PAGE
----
About Birds

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Birds [ and Birding ]

by Robin Johnstone

 The drama from this distance is a faint blur of activity, but my binoculars convey a dramatic tale.

A horned lark is in the lead, streaking over the land, trying to gain some distance and some cover. Close behind, a female peregrine falcon, hungry after her long migration from coastal Brazil, matches every move of the fleeing appetizer. The distance between does not seem to close though, and the chances of escape begin to look good. Then, a sudden blur across my view, so fast my brain barely registers it. It is the tiercel, the female peregrine’s mate. The hapless lark has been ambushed. Distracted by the peregrine in pursuit, the lark does not see its partner gaining height above it. The small male peregrine misses the lark in its first steep dive or stoop, but turns up, up, and completely over in a large loop that points him straight back down at his lunch. The second stoop is deadly accurate this time, and a cloud of lark feathers are left floating on the breeze. The dead lark is deftly passed in mid-air to his mate, and the pair returns triumphantly to their nesting cliff. One more meal in a summer of hunting to provide for a growing family.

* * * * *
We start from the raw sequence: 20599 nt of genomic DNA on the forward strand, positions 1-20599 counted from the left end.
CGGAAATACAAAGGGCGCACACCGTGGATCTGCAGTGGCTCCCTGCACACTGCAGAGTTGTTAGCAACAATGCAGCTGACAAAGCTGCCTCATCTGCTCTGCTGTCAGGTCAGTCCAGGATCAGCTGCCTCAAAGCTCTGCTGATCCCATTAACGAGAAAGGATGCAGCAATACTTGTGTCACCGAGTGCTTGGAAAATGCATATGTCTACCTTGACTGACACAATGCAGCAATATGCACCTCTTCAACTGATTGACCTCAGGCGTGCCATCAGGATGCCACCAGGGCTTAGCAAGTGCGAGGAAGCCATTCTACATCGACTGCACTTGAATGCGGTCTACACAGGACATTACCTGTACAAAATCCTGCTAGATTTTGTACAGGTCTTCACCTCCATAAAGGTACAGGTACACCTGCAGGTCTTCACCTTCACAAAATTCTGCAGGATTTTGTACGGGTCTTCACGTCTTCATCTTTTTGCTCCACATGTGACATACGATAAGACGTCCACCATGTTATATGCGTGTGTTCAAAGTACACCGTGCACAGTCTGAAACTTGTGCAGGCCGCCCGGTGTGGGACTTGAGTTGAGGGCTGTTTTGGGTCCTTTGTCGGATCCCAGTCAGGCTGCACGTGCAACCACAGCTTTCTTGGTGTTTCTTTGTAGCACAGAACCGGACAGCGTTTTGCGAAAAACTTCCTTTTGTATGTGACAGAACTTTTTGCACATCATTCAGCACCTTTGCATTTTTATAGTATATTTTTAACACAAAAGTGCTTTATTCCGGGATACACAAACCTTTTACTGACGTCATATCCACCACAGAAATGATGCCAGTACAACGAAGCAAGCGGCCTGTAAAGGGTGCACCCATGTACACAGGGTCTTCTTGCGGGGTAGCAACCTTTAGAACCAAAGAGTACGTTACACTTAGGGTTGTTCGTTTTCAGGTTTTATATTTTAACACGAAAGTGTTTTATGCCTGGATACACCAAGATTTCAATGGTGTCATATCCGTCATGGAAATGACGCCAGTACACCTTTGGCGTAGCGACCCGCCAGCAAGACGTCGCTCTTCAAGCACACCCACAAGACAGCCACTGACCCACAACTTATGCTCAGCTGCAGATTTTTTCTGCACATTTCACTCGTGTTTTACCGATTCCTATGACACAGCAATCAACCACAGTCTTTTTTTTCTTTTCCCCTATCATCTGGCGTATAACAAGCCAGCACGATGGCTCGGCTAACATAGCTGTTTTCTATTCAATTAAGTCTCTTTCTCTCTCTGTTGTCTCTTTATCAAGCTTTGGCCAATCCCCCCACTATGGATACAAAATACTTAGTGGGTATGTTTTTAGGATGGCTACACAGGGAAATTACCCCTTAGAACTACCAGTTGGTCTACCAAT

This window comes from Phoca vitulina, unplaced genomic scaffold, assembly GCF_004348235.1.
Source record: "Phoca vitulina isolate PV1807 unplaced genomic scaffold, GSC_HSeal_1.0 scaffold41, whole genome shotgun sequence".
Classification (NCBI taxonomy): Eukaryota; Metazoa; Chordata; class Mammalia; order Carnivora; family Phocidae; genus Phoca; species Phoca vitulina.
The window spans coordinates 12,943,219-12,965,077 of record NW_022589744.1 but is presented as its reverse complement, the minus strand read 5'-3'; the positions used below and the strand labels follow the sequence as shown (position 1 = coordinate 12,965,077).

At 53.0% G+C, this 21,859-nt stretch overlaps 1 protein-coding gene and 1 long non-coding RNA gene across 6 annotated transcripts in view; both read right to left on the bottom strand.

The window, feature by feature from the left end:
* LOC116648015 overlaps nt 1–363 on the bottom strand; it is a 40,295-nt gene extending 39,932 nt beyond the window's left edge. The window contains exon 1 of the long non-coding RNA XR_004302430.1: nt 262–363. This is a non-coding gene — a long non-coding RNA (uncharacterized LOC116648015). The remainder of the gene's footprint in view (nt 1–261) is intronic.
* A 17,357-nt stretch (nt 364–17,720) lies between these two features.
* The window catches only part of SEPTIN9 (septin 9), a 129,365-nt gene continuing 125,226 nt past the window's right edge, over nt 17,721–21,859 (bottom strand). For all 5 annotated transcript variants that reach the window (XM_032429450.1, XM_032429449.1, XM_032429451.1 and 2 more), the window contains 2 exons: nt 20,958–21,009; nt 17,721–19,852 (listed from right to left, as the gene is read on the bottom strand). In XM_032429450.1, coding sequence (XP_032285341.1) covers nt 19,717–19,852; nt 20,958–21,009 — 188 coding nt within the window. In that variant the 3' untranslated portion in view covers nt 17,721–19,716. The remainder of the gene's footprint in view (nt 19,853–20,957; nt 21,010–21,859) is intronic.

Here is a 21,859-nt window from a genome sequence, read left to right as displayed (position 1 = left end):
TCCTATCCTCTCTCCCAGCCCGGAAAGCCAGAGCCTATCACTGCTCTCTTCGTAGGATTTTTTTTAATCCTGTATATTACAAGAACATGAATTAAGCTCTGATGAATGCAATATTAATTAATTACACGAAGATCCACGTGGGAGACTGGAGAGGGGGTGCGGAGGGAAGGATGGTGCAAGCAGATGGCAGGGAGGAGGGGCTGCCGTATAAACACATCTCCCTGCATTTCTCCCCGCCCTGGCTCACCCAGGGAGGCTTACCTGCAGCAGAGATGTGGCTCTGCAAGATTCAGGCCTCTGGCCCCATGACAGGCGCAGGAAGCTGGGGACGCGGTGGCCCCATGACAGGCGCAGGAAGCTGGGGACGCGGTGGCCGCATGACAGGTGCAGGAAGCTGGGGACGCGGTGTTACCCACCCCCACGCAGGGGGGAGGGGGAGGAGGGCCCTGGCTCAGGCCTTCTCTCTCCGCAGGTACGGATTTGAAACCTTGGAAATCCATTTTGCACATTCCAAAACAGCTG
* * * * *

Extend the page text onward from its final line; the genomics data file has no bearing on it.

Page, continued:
– An excerpt from my field diary: Rankin Inlet, Nunavut, Canada. May 27, 1995.

Birding opportunities in Nunavut are extensive and exciting, whether you are an expert birder hoping to add rare arctic species to your life list of birds, or someone who simply delights in watching birds going about their business. The Arctic is characterized by having few bird species, relative to temperate or tropical ecosystems. For instance, only two dozen or so species breed on Ellesmere Island, with another 10 to 20 species sighted. The lack of species number is made up for by the exotic nature of some of the species and the awe-inspiring sight of incredible numbers of others found in the large breeding colonies. Not all places harbor incredible densities of birds, but a long walk on the tundra may be very rewarding.

Tours or outfitters rarely cater specifically to birders in Nunavut; however, they provide excellent access to superb birding, as many destinations in Nunavut provide ideal opportunities for viewing birds, as well as other wildlife. For instance, a canoe trip down the Thelon River through the Thelon Wildlife Sanctuary is a wilderness adventure that also includes excellent birding opportunities. Tree-nesting gyrfalcons, short-eared owls, snowy owls, rough-legged hawks, golden eagles and many other species may be seen.